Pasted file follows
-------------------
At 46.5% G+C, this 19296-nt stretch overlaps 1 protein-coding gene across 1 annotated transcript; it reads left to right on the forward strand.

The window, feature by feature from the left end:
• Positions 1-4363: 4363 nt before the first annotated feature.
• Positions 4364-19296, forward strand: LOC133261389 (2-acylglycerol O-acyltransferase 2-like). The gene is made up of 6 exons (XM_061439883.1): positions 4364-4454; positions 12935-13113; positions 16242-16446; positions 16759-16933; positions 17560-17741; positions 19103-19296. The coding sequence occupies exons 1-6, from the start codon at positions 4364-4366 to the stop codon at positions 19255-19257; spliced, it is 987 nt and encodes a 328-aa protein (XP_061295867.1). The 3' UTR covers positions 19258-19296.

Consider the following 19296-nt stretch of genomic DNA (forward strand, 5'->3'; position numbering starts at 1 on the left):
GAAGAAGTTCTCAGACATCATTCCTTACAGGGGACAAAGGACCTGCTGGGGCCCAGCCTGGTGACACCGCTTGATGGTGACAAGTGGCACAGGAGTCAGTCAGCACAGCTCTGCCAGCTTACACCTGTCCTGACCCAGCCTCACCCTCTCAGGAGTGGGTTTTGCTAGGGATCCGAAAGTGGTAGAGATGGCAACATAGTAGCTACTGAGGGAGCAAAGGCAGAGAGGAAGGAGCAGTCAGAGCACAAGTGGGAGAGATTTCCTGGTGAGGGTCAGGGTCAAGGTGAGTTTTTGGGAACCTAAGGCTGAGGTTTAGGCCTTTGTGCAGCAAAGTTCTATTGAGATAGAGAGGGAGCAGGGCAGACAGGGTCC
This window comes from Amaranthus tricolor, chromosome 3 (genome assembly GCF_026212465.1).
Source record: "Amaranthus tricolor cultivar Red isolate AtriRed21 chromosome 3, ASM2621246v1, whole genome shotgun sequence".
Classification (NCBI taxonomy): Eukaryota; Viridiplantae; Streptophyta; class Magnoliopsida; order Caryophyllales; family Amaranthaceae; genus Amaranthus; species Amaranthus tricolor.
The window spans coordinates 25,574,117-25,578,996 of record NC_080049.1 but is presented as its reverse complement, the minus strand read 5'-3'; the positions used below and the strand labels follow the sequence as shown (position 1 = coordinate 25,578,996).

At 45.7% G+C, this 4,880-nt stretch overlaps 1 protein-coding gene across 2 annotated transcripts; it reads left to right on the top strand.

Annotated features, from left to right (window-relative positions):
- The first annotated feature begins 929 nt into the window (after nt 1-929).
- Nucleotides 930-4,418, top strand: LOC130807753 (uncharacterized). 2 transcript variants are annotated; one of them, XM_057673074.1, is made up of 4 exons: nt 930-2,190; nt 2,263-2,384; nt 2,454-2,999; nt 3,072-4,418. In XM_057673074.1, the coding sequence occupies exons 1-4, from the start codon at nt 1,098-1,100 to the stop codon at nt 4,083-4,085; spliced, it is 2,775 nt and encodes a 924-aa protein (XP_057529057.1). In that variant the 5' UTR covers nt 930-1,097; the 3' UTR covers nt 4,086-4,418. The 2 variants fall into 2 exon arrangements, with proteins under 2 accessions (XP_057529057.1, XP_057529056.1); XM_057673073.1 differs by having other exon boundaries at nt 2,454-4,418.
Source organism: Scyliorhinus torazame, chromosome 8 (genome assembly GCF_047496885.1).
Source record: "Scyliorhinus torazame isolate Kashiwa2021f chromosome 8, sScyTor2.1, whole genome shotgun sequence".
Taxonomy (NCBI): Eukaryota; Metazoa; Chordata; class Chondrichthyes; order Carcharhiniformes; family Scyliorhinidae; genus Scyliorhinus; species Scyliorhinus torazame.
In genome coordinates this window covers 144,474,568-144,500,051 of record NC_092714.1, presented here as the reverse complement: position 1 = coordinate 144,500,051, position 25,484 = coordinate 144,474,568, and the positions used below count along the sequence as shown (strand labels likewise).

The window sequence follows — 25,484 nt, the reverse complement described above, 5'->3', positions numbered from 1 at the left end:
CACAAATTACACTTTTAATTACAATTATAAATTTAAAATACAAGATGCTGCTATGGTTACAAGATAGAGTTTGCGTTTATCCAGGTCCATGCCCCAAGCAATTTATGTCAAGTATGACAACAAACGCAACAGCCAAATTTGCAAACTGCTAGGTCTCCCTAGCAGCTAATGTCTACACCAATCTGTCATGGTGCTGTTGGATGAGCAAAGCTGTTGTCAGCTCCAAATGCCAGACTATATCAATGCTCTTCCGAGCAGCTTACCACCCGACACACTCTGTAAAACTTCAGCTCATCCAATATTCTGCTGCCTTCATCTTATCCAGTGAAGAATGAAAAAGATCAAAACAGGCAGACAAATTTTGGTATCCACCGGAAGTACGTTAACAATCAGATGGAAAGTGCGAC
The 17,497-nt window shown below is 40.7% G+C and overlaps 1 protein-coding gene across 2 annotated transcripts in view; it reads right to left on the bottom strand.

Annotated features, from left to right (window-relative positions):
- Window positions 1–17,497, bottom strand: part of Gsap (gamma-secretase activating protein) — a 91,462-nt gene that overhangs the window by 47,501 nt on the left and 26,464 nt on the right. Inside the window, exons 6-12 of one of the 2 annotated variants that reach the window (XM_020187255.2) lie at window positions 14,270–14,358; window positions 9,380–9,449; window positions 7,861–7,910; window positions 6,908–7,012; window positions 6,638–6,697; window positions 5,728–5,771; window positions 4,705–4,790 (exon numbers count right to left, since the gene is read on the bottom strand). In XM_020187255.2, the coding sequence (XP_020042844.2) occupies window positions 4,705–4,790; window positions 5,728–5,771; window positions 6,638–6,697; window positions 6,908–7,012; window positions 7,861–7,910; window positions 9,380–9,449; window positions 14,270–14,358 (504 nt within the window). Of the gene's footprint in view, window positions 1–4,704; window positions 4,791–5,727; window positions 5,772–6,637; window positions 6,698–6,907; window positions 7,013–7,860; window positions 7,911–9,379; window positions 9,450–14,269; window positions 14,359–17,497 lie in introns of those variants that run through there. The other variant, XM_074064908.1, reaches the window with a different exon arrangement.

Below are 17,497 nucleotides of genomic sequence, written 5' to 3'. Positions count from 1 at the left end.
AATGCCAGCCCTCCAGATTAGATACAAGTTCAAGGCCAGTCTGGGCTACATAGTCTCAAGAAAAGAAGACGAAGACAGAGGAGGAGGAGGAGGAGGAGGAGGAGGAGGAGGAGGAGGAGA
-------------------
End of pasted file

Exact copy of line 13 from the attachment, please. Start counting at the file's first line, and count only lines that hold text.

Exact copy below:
- The first annotated feature begins 929 nt into the window (after nt 1-929).